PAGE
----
A rare selloff for both stocks and bonds slammed investors. Will the 60-40 portfolio survive?

The first half of 2022 has been a historically bad stretch for markets, and the carnage hasn’t been limited to stocks. As stocks and bonds have sold off in tandem, investors who for years have relied on the 60-40 portfolio — named because it involves holding 60% of one’s assets in stocks, and the remaining 40% in bonds — have struggled to find respite from the selling.

Practically every area of investment (with the exception of real assets like housing and surging commodities like oil
) has underperformed cash and cash equivalents, like short-dated Treasury bonds.

According to analysts at Goldman Sachs, Penn Mutual Asset Management and others, the 60-40 portfolio hasn’t performed this bad for decades.

“This has been one of the worst starts to the year in a very long time,” said Rishabh Bhandari, a senior portfolio manager at Capstone Investment Advisors.

Goldman’s gauge of the model 60-40 portfolio’s performance has fallen by roughly 20% since the start of the year, marking the worst performance since the 1960s, according to a team of analysts led by Chief Global Equity Strategist Peter Oppenheimer.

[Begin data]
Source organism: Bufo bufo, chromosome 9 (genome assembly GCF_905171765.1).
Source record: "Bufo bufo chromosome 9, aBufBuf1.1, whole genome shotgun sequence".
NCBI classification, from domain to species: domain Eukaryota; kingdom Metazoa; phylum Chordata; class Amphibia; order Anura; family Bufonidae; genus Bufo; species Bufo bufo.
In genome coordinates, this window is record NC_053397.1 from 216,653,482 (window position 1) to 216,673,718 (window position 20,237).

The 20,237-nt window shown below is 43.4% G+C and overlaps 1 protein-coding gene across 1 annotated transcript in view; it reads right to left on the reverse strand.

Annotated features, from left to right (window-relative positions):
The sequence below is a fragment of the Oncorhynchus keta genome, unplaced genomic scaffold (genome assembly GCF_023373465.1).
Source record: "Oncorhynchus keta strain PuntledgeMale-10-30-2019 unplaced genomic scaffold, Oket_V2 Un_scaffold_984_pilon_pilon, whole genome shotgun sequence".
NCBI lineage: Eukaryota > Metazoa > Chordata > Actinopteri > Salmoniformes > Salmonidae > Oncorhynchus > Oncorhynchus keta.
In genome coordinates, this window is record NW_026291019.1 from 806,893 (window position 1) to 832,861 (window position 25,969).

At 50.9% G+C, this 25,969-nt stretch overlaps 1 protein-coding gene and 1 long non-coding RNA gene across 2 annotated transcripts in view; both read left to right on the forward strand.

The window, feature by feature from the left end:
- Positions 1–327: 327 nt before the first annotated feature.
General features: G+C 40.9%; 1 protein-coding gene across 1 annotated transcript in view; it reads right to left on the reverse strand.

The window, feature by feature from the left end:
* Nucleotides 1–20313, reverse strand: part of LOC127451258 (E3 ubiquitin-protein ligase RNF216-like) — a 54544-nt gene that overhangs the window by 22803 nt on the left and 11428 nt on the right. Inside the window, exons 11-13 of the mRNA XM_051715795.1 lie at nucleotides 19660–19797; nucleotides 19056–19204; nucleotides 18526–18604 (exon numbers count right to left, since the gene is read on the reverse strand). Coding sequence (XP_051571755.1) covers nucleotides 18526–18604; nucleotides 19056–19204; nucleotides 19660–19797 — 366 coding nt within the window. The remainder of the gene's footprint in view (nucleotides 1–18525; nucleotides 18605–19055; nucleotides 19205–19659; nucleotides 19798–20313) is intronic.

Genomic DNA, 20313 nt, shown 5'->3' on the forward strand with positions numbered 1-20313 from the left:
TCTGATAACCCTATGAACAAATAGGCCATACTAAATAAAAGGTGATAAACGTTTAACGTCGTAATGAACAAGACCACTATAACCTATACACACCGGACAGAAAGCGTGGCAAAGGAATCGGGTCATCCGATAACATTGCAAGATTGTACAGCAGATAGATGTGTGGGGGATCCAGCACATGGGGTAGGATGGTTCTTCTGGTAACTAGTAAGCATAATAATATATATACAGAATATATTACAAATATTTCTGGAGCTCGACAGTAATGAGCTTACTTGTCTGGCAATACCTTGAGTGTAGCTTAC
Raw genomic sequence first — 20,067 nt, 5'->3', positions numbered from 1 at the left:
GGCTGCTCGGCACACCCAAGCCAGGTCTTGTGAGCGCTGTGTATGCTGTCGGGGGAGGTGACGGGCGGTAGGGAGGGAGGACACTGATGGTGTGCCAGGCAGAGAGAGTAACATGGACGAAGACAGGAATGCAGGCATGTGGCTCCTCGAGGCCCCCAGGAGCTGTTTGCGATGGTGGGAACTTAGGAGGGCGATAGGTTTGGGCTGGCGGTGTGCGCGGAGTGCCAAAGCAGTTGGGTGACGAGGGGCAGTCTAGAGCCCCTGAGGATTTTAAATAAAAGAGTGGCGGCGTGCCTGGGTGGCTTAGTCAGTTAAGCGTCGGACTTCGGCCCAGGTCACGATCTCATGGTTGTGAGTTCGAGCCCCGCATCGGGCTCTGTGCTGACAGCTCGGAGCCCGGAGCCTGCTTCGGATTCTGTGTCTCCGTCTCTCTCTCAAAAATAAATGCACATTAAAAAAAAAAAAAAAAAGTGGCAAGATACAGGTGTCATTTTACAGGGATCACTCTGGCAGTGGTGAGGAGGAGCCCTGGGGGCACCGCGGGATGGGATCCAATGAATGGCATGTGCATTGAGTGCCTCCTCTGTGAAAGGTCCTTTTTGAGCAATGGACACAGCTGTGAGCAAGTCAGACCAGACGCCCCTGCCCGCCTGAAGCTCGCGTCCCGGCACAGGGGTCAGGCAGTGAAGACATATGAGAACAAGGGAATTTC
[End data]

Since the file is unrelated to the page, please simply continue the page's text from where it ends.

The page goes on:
The selling in stocks and bonds so far this year has driven 60-40 portfolios to their worst performance in decades. SOURCE: GOLDMAN SACHS

Government bonds were on track for their worst year since 1865, the year the U.S. Civil War ended, as MarketWatch reported earlier. On the equities side, the S&P 500 finished the first half with the worst performance to start a year since the early 1970s. When adjusted for inflation, it was its worst stretch for real returns since the 1960s, according to data from Deutsche…


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